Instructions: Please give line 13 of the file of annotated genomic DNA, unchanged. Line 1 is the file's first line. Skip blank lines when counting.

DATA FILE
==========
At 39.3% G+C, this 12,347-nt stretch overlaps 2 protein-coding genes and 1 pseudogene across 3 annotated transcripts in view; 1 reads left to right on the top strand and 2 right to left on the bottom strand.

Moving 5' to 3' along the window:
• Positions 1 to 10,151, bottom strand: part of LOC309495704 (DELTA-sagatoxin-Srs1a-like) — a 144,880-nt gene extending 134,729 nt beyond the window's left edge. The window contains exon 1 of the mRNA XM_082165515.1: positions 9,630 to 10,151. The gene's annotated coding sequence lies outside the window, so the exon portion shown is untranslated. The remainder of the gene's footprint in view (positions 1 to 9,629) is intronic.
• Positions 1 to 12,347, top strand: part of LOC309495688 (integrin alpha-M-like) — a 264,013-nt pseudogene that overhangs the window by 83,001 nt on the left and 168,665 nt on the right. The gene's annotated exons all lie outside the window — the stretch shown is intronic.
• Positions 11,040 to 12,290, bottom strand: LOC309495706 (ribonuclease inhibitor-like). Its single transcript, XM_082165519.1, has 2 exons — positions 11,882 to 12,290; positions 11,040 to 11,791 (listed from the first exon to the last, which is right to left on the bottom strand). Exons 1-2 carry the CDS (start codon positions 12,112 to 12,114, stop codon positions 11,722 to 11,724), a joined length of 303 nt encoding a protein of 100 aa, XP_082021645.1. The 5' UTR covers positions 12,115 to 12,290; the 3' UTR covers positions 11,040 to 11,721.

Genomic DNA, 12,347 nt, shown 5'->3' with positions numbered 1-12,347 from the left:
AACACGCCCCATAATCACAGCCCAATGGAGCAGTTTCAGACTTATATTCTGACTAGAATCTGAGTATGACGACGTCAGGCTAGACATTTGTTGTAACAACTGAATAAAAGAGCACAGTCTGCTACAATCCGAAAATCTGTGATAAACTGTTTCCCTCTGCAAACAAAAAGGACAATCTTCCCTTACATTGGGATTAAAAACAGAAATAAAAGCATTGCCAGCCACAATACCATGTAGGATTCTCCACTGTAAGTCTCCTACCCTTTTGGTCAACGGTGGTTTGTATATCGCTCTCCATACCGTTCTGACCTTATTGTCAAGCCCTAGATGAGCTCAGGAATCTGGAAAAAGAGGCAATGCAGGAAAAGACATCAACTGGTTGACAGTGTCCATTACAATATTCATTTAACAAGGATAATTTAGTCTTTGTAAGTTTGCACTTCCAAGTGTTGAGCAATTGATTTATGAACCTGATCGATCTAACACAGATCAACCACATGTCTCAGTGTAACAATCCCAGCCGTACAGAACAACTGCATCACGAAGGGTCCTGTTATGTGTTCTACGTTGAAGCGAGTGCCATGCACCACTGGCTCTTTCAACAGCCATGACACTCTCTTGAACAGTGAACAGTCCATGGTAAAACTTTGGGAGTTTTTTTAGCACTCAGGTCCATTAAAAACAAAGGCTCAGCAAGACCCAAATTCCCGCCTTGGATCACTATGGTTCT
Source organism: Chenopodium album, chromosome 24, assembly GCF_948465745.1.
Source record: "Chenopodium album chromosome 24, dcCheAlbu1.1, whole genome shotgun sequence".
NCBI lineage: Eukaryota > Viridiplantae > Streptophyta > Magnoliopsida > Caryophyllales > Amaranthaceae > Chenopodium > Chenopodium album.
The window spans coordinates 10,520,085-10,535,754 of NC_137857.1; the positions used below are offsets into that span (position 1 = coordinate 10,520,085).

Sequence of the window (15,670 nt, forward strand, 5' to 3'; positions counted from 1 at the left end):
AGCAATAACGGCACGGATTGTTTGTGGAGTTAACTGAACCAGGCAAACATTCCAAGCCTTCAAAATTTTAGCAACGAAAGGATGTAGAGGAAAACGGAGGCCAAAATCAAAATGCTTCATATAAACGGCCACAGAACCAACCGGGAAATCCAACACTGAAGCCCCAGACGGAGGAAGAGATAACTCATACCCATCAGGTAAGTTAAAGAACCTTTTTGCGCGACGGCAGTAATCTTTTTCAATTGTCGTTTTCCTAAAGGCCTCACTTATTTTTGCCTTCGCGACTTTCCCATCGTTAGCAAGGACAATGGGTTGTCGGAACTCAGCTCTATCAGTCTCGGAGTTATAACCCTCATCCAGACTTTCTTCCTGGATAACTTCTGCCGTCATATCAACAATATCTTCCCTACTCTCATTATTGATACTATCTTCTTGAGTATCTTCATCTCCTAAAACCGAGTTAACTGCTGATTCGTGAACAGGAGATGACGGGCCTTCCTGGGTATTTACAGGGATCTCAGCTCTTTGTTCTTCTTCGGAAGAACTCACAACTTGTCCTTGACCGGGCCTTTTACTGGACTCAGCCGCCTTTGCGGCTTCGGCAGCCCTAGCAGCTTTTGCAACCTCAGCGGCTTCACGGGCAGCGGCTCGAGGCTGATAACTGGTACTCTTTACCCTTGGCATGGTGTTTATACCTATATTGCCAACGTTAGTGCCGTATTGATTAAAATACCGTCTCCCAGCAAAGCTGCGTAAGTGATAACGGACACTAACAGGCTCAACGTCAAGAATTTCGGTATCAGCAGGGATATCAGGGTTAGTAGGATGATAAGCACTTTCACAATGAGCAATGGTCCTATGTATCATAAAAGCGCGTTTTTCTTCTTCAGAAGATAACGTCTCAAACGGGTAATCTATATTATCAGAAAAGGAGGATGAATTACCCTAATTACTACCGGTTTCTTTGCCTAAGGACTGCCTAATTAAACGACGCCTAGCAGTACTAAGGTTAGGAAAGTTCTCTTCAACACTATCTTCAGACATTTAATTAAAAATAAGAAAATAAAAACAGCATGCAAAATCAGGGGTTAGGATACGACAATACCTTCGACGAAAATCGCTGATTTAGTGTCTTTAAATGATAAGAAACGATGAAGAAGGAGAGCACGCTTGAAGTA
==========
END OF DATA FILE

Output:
AGCAATAACGGCACGGATTGTTTGTGGAGTTAACTGAACCAGGCAAACATTCCAAGCCTTCAAAATTTTAGCAACGAAAGGATGTAGAGGAAAACGGAGGCCAAAATCAAAATGCTTCATATAAACGGCCACAGAACCAACCGGGAAATCCAACACTGAAGCCCCAGACGGAGGAAGAGATAACTCATACCCATCAGGTAAGTTAAAGAACCTTTTTGCGCGACGGCAGTAATCTTTTTCAATTGTCGTTTTCCTAAAGGCCTCACTTATTTTTGCCTTCGCGACTTTCCCATCGTTAGCAAGGACAATGGGTTGTCGGAACTCAGCTCTATCAGTCTCGGAGTTATAACCCTCATCCAGACTTTCTTCCTGGATAACTTCTGCCGTCATATCAACAATATCTTCCCTACTCTCATTATTGATACTATCTTCTTGAGTATCTTCATCTCCTAAAACCGAGTTAACTGCTGATTCGTGAACAGGAGATGACGGGCCTTCCTGGGTATTTACAGGGATCTCAGCTCTTTGTTCTTCTTCGGAAGAACTCACAACTTGTCCTTGACCGGGCCTTTTACTGGACTCAGCCGCCTTTGCGGCTTCGGCAGCCCTAGCAGCTTTTGCAACCTCAGCGGCTTCACGGGCAGCGGCTCGAGGCTGATAACTGGTACTCTTTACCCTTGGCATGGTGTTTATACCTATATTGCCAACGTTAGTGCCGTATTGATTAAAATACCGTCTCCCAGCAAAGCTGCGTAAGTGATAACGGACACTAACAGGCTCAACGTCAAGAATTTCGGTATCAGCAGGGATATCAGGGTTAGTAGGATGATAAGCACTTTCACAATGAGCAATGGTCCTATGTATCATAAAAGCGCGTTTTTCTTCTTCAGAAGATAACGTCTCAAACGGGTAATCTATATTATCAGAAAAGGAGGATGAATTACCCTAATTACTACCGGTTTCTTTGCCTAAGGACTGCCTAATTAAACGACGCCTAGCAGTACTAAGGTTAGGAAAGTTCTCTTCAACACTATCTTCAGACATTTAATTAAAAATAAGAAAATAAAAACAGCATGCAAAATCAGGGGTTAGGATACGACAATACCTTCGACGAAAATCGCTGATTTAGTGTCTTTAAATGATAAGAAACGATGAAGAAGGAGAGCACGCTTGAAGTA